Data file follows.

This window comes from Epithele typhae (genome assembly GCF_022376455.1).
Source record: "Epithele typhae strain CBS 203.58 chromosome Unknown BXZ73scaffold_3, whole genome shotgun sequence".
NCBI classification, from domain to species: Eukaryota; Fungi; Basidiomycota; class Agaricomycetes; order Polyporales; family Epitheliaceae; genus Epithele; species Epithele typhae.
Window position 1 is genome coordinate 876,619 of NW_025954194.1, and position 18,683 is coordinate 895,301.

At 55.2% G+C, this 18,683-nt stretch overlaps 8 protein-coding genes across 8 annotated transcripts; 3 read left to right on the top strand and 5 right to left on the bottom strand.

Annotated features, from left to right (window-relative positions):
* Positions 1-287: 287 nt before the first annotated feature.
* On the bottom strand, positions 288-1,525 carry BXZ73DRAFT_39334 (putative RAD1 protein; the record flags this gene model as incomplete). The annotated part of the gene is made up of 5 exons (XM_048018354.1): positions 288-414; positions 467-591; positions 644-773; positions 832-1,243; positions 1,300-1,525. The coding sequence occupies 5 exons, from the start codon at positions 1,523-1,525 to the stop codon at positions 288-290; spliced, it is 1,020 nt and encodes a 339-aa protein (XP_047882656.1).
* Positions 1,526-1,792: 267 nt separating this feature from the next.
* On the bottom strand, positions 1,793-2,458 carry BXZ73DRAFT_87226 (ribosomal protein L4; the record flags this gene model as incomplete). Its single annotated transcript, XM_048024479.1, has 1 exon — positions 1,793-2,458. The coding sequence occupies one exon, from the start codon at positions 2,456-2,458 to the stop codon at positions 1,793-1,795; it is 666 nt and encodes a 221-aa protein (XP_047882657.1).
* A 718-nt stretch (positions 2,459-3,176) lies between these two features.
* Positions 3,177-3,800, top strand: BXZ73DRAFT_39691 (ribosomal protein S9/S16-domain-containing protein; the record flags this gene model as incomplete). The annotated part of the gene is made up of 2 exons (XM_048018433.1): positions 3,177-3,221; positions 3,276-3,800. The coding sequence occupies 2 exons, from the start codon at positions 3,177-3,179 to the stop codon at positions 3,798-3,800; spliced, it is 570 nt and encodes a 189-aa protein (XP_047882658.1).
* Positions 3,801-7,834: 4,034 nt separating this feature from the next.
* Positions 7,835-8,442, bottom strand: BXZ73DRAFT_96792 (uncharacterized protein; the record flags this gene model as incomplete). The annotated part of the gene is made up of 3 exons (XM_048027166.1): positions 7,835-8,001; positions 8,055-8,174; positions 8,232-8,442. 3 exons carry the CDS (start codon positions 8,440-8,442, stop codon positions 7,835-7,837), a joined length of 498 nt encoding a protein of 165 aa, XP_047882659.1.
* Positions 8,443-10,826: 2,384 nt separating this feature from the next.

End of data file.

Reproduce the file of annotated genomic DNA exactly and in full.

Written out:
This window comes from Epithele typhae (genome assembly GCF_022376455.1).
Source record: "Epithele typhae strain CBS 203.58 chromosome Unknown BXZ73scaffold_3, whole genome shotgun sequence".
NCBI classification, from domain to species: Eukaryota; Fungi; Basidiomycota; class Agaricomycetes; order Polyporales; family Epitheliaceae; genus Epithele; species Epithele typhae.
Window position 1 is genome coordinate 876,619 of NW_025954194.1, and position 18,683 is coordinate 895,301.

At 55.2% G+C, this 18,683-nt stretch overlaps 8 protein-coding genes across 8 annotated transcripts; 3 read left to right on the top strand and 5 right to left on the bottom strand.

Annotated features, from left to right (window-relative positions):
* Positions 1-287: 287 nt before the first annotated feature.
* On the bottom strand, positions 288-1,525 carry BXZ73DRAFT_39334 (putative RAD1 protein; the record flags this gene model as incomplete). The annotated part of the gene is made up of 5 exons (XM_048018354.1): positions 288-414; positions 467-591; positions 644-773; positions 832-1,243; positions 1,300-1,525. The coding sequence occupies 5 exons, from the start codon at positions 1,523-1,525 to the stop codon at positions 288-290; spliced, it is 1,020 nt and encodes a 339-aa protein (XP_047882656.1).
* Positions 1,526-1,792: 267 nt separating this feature from the next.
* On the bottom strand, positions 1,793-2,458 carry BXZ73DRAFT_87226 (ribosomal protein L4; the record flags this gene model as incomplete). Its single annotated transcript, XM_048024479.1, has 1 exon — positions 1,793-2,458. The coding sequence occupies one exon, from the start codon at positions 2,456-2,458 to the stop codon at positions 1,793-1,795; it is 666 nt and encodes a 221-aa protein (XP_047882657.1).
* A 718-nt stretch (positions 2,459-3,176) lies between these two features.
* Positions 3,177-3,800, top strand: BXZ73DRAFT_39691 (ribosomal protein S9/S16-domain-containing protein; the record flags this gene model as incomplete). The annotated part of the gene is made up of 2 exons (XM_048018433.1): positions 3,177-3,221; positions 3,276-3,800. The coding sequence occupies 2 exons, from the start codon at positions 3,177-3,179 to the stop codon at positions 3,798-3,800; spliced, it is 570 nt and encodes a 189-aa protein (XP_047882658.1).
* Positions 3,801-7,834: 4,034 nt separating this feature from the next.
* Positions 7,835-8,442, bottom strand: BXZ73DRAFT_96792 (uncharacterized protein; the record flags this gene model as incomplete). The annotated part of the gene is made up of 3 exons (XM_048027166.1): positions 7,835-8,001; positions 8,055-8,174; positions 8,232-8,442. 3 exons carry the CDS (start codon positions 8,440-8,442, stop codon positions 7,835-7,837), a joined length of 498 nt encoding a protein of 165 aa, XP_047882659.1.
* Positions 8,443-10,826: 2,384 nt separating this feature from the next.